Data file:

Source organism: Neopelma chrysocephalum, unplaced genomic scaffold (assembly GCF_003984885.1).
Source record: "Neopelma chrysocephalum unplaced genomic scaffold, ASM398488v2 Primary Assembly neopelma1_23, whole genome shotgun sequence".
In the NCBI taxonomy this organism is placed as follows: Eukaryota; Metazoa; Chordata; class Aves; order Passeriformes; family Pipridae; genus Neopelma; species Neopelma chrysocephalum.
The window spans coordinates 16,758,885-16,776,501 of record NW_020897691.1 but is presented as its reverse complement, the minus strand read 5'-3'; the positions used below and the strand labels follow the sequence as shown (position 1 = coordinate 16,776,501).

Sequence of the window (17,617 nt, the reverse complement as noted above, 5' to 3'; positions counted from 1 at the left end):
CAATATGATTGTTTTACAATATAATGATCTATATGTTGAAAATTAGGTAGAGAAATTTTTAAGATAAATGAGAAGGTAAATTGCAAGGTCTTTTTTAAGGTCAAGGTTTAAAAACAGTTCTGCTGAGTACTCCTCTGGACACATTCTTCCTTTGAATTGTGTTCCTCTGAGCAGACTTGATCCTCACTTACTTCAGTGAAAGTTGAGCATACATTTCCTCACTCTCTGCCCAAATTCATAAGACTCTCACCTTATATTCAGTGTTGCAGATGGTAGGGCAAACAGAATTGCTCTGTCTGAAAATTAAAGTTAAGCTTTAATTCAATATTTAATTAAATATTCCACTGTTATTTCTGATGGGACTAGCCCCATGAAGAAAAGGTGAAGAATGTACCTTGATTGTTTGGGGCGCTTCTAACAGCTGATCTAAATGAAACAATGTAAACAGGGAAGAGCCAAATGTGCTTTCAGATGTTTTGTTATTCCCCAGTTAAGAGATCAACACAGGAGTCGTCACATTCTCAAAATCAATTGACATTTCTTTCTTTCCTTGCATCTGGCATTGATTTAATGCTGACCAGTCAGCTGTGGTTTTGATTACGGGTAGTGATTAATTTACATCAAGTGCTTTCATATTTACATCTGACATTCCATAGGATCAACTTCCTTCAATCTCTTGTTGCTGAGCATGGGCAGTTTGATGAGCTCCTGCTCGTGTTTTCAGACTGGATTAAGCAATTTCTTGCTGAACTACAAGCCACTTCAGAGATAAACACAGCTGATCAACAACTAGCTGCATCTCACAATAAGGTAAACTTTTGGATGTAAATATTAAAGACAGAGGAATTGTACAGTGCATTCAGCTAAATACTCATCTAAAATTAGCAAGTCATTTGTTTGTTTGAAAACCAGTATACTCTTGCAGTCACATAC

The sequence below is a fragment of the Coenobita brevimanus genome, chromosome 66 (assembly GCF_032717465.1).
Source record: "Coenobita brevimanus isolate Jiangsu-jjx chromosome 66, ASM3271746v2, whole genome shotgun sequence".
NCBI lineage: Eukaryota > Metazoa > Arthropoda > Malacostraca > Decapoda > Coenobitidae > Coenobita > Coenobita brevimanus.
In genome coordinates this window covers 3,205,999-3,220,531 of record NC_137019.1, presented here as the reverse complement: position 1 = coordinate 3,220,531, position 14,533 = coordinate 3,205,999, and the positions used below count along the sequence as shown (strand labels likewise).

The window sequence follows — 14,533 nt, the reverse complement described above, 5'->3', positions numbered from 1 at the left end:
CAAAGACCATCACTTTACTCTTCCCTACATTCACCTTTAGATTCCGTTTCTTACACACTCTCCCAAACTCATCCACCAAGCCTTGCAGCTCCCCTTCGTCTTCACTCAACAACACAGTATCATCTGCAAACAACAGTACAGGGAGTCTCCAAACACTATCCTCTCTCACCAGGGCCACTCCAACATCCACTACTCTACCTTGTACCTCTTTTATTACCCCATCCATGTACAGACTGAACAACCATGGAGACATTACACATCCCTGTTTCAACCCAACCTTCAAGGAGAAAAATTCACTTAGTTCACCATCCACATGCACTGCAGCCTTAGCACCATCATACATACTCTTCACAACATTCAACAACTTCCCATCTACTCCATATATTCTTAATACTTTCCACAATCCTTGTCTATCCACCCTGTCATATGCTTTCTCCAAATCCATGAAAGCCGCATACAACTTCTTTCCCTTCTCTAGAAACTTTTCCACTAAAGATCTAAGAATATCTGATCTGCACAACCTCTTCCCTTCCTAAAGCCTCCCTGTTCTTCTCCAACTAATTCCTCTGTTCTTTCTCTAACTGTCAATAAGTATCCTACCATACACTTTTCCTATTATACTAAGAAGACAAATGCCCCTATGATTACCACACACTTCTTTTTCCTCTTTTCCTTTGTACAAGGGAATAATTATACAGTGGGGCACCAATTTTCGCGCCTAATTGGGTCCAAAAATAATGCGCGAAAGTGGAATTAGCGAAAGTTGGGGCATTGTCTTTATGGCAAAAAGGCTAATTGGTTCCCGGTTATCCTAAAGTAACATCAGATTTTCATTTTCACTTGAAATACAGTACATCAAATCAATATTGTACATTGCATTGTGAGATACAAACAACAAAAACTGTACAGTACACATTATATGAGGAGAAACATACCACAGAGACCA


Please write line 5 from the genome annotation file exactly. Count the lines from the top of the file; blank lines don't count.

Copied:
Sequence of the window (17,617 nt, the reverse complement as noted above, 5' to 3'; positions counted from 1 at the left end):